In a large wide pan heat a little vegetable oil and fry the chicken pieces, turning until they are browned on all sides, then remove and lay in a large cooking pot (a heavy bottomed stove top, a slow cooker or covered oven dish; something that can cook the curry slowly for several hours). Into the same pan the chicken came out of put the cardamom pods and cinnamon stick, then add the onion paste and fry until golden and the raw smell has cooked out. Add the masala powder and fry for two or three minutes add the tomatoes and chillis, both fresh & dried and add a little water. Stir to mix well then tip the whole lot over the chicken pieces. Stir, cover and cook for 4-6 hours in a slow cooker or 1-2 hours on the stove or in the oven. Serve sprinkled with coriander and along with rice or chapatis.

Variations I sometimes add a little anis powder, mace blades or grated nutmeg to the masala. This recipe makes a fine chicken curry without the tomatoes and peppers too but it won’t be red.

Cook’s Note Add enough water to cover the chicken if using stove top or oven methods. If using a slow cooker you only need to use a little water as the slow cooker retains most of the liquid. In the winter months I use frozen or bottled tomatoes. If you don’t have red pepper paste just add a fresh sweet red pepper or jar of preserved red peppers when making the onion paste.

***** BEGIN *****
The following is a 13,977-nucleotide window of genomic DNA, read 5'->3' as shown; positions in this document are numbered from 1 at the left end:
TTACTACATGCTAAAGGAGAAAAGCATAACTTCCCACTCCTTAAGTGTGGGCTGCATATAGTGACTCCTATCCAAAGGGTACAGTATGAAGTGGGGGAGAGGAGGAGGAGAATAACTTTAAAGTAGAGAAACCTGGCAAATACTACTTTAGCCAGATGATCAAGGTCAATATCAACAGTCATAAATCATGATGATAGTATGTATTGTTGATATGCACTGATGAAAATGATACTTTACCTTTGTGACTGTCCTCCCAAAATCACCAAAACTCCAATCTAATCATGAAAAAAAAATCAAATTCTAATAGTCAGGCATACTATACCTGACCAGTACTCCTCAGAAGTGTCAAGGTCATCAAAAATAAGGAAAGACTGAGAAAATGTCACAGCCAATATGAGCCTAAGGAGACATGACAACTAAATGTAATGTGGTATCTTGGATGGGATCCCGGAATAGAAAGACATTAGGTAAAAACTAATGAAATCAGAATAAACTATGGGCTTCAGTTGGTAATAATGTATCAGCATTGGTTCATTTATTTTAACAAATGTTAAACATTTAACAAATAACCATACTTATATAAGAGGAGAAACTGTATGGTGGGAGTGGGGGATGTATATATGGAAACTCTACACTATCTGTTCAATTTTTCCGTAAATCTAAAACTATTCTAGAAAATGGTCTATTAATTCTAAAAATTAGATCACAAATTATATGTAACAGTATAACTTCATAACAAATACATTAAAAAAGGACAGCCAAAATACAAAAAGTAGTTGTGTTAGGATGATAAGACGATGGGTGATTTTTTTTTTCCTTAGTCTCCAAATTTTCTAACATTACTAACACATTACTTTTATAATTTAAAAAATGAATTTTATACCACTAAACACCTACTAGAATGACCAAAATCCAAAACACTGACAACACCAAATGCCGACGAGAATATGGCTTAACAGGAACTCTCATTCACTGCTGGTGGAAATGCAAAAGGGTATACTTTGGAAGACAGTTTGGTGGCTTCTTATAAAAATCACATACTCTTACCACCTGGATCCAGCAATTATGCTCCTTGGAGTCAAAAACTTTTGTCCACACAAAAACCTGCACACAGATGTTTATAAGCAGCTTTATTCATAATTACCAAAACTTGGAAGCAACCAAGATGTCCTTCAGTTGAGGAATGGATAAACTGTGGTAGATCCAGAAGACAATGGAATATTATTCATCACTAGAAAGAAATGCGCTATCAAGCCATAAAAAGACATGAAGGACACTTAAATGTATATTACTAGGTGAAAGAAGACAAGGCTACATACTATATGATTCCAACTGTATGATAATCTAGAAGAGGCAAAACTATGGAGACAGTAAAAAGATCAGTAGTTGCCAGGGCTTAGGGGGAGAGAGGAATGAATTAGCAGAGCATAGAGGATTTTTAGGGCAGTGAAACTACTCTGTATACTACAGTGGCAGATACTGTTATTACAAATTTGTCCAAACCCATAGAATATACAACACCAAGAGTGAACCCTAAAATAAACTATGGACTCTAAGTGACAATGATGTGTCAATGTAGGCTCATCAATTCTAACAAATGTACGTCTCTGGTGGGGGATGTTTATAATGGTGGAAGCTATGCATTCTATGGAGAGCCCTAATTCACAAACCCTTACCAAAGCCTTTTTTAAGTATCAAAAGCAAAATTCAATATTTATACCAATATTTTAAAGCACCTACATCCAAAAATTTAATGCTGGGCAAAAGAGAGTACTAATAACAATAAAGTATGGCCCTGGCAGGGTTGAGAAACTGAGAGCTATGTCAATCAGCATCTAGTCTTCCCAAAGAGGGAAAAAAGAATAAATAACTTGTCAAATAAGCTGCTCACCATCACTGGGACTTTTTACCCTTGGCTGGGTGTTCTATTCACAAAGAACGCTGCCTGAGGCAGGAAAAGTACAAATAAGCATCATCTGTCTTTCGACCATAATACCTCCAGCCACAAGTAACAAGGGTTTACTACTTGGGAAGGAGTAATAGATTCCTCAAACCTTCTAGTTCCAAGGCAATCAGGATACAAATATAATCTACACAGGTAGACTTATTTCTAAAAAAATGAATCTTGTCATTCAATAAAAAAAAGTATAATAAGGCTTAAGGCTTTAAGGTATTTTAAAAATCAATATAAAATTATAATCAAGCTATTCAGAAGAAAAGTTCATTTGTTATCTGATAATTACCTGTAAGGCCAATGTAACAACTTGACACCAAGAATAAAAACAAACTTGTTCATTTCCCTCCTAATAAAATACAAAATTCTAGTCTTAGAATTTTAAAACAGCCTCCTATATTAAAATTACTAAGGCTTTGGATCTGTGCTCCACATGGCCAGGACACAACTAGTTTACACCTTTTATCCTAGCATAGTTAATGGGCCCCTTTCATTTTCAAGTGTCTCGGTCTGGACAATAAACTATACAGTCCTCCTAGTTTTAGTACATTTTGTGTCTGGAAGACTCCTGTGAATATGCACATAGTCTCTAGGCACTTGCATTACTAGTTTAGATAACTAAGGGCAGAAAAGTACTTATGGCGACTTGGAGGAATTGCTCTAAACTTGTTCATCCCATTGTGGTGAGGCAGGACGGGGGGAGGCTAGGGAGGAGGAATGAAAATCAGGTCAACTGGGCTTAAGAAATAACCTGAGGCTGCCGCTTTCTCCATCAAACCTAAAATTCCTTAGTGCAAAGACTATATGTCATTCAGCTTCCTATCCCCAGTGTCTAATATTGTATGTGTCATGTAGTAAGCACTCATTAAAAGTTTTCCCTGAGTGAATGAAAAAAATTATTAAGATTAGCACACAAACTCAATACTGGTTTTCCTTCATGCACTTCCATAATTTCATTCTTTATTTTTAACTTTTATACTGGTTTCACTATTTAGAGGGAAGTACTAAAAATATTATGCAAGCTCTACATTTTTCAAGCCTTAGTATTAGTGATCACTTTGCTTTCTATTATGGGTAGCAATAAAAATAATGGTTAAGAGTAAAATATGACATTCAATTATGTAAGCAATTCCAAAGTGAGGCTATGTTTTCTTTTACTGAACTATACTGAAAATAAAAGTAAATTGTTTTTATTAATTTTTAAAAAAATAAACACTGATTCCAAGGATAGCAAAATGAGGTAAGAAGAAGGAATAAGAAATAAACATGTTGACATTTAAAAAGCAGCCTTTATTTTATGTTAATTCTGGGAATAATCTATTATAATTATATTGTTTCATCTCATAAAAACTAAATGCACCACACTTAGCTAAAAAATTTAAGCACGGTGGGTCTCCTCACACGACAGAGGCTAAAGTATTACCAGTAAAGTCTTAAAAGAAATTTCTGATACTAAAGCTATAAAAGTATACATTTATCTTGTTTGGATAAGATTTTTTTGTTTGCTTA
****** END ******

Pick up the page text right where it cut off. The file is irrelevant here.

Dhal (Masoor Tadka)

15 Mar

This is my version of the classic Indian dish of red lentils seasoned with fried garlic and spices. It is simple, savory and delicious and one of my very favourite Indian foods. I love it with freshly cooked chapatis and some chutney or as a side to almost any other Indian dish. Masoor is the Indian name for the small reddish orange split lentils most commonly found in European markets. Tadka or Tarka means tempered or fried and it is the addition of hot fried spices that makes this dish so special. The lentils are cooked simply with fresh green chillis and turmeric then the spices are fried in oil and stirred, while hot, into the dal to create a wonderful aromatic vegetarian dish.

  • 1 cup red hulled split lentils
  • 1 litre water
  • 1 tsp turmeric
  • 2 large green chillis

Final fry

  • 3-4 tbsp oil
  • 4 cloves garlic, peeled & sliced
  • 1 tsp cumin seed
  • 3 hot dry chillis
  • 10 curry leaves
  • pinch asafoetida

Wash the lentils and put into a roomy pan with the water, add the chillis that have been cored and sliced and the turmeric. Cover and cook for 30- 40 minutes until the lentils are soft, bash with a potato masher if you want a smooth dal and season with salt to taste. In a small frying pan heat some vegetable oil or ghee and throw in the garlic, when it begins to colour throw in the cumin, dry chillis and curry leaves fry for a minute then throw in the asafoetida and immediately pour the hot oil and spices into the lentils, stir quickly, cover and let the flavours infuse before serving. Serve scattered with some fresh coriander leaf.